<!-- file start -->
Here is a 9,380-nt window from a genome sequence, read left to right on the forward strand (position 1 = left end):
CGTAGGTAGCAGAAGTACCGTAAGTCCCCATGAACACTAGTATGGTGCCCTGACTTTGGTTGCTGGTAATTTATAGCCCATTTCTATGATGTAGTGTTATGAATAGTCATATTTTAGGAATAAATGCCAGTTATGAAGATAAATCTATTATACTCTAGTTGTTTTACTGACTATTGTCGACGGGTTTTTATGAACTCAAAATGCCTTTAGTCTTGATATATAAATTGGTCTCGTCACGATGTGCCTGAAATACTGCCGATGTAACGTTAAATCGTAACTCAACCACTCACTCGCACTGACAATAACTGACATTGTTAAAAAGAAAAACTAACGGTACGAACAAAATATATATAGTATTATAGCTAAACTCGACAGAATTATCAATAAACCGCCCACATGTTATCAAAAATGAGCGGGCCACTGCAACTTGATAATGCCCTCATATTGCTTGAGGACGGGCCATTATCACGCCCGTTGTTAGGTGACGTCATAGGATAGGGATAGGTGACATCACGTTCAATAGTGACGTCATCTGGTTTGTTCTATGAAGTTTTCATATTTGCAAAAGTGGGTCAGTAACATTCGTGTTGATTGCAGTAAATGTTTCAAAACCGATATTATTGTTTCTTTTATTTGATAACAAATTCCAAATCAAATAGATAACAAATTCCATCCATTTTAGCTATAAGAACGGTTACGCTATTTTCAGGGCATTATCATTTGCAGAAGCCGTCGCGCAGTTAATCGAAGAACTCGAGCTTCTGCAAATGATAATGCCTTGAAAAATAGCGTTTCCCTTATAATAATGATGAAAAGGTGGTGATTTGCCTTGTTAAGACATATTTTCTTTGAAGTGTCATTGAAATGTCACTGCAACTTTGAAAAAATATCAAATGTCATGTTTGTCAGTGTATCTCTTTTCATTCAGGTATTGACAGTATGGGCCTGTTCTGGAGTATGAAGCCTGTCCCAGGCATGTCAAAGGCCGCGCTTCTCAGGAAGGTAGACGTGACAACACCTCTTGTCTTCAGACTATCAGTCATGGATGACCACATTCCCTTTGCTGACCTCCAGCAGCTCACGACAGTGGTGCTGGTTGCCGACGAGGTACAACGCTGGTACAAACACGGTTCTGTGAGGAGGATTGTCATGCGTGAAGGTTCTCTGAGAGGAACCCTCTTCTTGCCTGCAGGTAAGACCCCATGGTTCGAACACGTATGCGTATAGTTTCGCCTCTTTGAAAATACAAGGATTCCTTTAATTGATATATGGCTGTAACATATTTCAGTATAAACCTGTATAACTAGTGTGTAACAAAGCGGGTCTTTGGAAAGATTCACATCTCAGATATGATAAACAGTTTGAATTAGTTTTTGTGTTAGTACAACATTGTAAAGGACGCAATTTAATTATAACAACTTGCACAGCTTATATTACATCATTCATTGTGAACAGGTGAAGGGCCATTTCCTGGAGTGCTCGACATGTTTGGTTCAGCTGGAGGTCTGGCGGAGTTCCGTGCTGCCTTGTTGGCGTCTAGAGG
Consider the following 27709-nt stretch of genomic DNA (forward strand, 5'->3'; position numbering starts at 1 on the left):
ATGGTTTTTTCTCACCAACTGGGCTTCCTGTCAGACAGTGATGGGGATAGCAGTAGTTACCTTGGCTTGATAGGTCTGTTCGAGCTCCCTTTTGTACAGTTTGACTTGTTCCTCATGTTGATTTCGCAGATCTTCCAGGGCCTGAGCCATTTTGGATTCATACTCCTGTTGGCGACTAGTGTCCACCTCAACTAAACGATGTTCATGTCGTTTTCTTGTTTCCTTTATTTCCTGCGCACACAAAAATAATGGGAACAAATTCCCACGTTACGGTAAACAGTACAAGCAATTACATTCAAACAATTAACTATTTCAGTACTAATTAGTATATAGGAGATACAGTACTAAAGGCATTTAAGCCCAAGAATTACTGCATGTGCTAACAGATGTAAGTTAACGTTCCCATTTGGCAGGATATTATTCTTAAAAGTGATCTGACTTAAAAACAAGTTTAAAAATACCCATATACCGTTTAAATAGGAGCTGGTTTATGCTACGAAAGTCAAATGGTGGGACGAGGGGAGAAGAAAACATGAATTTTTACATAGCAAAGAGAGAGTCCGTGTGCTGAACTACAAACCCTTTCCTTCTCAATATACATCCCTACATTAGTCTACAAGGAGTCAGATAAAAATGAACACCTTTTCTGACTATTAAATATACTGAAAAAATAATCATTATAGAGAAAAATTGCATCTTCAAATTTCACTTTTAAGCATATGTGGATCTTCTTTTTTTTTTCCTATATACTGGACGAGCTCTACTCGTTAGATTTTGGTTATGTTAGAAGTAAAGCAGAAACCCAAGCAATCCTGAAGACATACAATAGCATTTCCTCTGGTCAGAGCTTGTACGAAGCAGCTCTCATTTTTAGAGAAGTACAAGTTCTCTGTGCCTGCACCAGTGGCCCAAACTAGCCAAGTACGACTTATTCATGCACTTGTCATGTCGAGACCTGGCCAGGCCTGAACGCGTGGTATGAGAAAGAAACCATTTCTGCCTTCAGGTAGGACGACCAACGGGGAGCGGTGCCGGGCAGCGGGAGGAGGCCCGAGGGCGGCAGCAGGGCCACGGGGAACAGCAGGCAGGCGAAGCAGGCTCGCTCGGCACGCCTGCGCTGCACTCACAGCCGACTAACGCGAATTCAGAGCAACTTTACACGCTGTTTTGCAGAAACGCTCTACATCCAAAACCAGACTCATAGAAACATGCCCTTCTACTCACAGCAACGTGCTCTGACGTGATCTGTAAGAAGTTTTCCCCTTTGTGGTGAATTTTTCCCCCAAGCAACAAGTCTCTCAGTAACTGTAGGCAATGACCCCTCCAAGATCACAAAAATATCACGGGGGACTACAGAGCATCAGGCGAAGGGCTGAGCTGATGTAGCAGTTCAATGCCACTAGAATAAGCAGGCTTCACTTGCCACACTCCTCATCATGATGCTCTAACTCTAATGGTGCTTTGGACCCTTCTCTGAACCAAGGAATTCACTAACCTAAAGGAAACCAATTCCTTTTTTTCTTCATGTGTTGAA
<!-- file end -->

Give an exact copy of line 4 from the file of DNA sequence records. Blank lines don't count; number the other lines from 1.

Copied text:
ATGGTTTTTTCTCACCAACTGGGCTTCCTGTCAGACAGTGATGGGGATAGCAGTAGTTACCTTGGCTTGATAGGTCTGTTCGAGCTCCCTTTTGTACAGTTTGACTTGTTCCTCATGTTGATTTCGCAGATCTTCCAGGGCCTGAGCCATTTTGGATTCATACTCCTGTTGGCGACTAGTGTCCACCTCAACTAAACGATGTTCATGTCGTTTTCTTGTTTCCTTTATTTCCTGCGCACACAAAAATAATGGGAACAAATTCCCACGTTACGGTAAACAGTACAAGCAATTACATTCAAACAATTAACTATTTCAGTACTAATTAGTATATAGGAGATACAGTACTAAAGGCATTTAAGCCCAAGAATTACTGCATGTGCTAACAGATGTAAGTTAACGTTCCCATTTGGCAGGATATTATTCTTAAAAGTGATCTGACTTAAAAACAAGTTTAAAAATACCCATATACCGTTTAAATAGGAGCTGGTTTATGCTACGAAAGTCAAATGGTGGGACGAGGGGAGAAGAAAACATGAATTTTTACATAGCAAAGAGAGAGTCCGTGTGCTGAACTACAAACCCTTTCCTTCTCAATATACATCCCTACATTAGTCTACAAGGAGTCAGATAAAAATGAACACCTTTTCTGACTATTAAATATACTGAAAAAATAATCATTATAGAGAAAAATTGCATCTTCAAATTTCACTTTTAAGCATATGTGGATCTTCTTTTTTTTTTCCTATATACTGGACGAGCTCTACTCGTTAGATTTTGGTTATGTTAGAAGTAAAGCAGAAACCCAAGCAATCCTGAAGACATACAATAGCATTTCCTCTGGTCAGAGCTTGTACGAAGCAGCTCTCATTTTTAGAGAAGTACAAGTTCTCTGTGCCTGCACCAGTGGCCCAAACTAGCCAAGTACGACTTATTCATGCACTTGTCATGTCGAGACCTGGCCAGGCCTGAACGCGTGGTATGAGAAAGAAACCATTTCTGCCTTCAGGTAGGACGACCAACGGGGAGCGGTGCCGGGCAGCGGGAGGAGGCCCGAGGGCGGCAGCAGGGCCACGGGGAACAGCAGGCAGGCGAAGCAGGCTCGCTCGGCACGCCTGCGCTGCACTCACAGCCGACTAACGCGAATTCAGAGCAACTTTACACGCTGTTTTGCAGAAACGCTCTACATCCAAAACCAGACTCATAGAAACATGCCCTTCTACTCACAGCAACGTGCTCTGACGTGATCTGTAAGAAGTTTTCCCCTTTGTGGTGAATTTTTCCCCCAAGCAACAAGTCTCTCAGTAACTGTAGGCAATGACCCCTCCAAGATCACAAAAATATCACGGGGGACTACAGAGCATCAGGCGAAGGGCTGAGCTGATGTAGCAGTTCAATGCCACTAGAATAAGCAGGCTTCACTTGCCACACTCCTCATCATGATGCTCTAACTCTAATGGTGCTTTGGACCCTTCTCTGAACCAAGGAATTCACTAACCTAAAGGAAACCAATTCCTTTTTTTCTTCATGTGTTGAA